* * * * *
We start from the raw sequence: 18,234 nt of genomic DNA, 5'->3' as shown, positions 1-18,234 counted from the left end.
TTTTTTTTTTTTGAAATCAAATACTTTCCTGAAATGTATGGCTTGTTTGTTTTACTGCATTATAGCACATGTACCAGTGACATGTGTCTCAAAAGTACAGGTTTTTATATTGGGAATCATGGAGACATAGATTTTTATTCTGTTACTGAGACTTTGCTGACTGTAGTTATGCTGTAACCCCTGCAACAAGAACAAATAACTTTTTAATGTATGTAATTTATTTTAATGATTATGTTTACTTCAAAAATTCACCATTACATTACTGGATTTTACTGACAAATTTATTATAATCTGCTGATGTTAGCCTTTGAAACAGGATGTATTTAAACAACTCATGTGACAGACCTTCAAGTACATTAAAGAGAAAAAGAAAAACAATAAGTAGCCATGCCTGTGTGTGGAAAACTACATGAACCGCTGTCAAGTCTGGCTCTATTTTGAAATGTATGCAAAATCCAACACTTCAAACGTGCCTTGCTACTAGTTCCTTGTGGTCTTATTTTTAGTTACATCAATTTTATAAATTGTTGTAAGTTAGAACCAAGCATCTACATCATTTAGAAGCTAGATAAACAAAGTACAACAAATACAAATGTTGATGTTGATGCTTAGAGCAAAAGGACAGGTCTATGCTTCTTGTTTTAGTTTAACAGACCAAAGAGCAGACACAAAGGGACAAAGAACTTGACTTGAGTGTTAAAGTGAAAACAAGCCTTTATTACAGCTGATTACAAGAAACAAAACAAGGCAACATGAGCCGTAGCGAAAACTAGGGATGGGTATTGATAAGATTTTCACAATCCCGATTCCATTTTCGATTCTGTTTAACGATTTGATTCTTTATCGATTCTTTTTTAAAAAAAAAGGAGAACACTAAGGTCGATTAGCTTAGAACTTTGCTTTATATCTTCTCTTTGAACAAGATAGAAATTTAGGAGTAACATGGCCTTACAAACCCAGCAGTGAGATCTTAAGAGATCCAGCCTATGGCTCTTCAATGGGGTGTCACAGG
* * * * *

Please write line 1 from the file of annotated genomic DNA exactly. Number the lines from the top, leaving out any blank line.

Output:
We start from the raw sequence: 18,234 nt of genomic DNA, 5'->3' as shown, positions 1-18,234 counted from the left end.